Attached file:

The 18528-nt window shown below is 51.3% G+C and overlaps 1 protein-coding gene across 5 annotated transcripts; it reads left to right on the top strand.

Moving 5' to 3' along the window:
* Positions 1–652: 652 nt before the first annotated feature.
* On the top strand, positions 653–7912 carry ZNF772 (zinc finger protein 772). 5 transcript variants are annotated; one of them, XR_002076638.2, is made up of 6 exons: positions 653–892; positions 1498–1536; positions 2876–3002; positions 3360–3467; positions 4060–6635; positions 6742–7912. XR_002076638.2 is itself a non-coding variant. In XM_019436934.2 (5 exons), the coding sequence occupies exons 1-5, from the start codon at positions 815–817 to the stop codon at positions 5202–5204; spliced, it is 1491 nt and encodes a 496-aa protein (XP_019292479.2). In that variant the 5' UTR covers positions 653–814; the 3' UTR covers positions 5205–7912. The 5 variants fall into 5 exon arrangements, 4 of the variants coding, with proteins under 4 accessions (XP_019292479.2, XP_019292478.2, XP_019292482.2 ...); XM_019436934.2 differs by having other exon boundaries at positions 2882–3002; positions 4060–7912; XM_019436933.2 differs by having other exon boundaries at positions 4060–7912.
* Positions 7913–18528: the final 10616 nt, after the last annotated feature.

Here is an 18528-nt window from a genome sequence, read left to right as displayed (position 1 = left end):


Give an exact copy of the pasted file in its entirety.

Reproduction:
The 18528-nt window shown below is 51.3% G+C and overlaps 1 protein-coding gene across 5 annotated transcripts; it reads left to right on the top strand.

Moving 5' to 3' along the window:
* Positions 1–652: 652 nt before the first annotated feature.
* On the top strand, positions 653–7912 carry ZNF772 (zinc finger protein 772). 5 transcript variants are annotated; one of them, XR_002076638.2, is made up of 6 exons: positions 653–892; positions 1498–1536; positions 2876–3002; positions 3360–3467; positions 4060–6635; positions 6742–7912. XR_002076638.2 is itself a non-coding variant. In XM_019436934.2 (5 exons), the coding sequence occupies exons 1-5, from the start codon at positions 815–817 to the stop codon at positions 5202–5204; spliced, it is 1491 nt and encodes a 496-aa protein (XP_019292479.2). In that variant the 5' UTR covers positions 653–814; the 3' UTR covers positions 5205–7912. The 5 variants fall into 5 exon arrangements, 4 of the variants coding, with proteins under 4 accessions (XP_019292479.2, XP_019292478.2, XP_019292482.2 ...); XM_019436934.2 differs by having other exon boundaries at positions 2882–3002; positions 4060–7912; XM_019436933.2 differs by having other exon boundaries at positions 4060–7912.
* Positions 7913–18528: the final 10616 nt, after the last annotated feature.

Here is an 18528-nt window from a genome sequence, read left to right as displayed (position 1 = left end):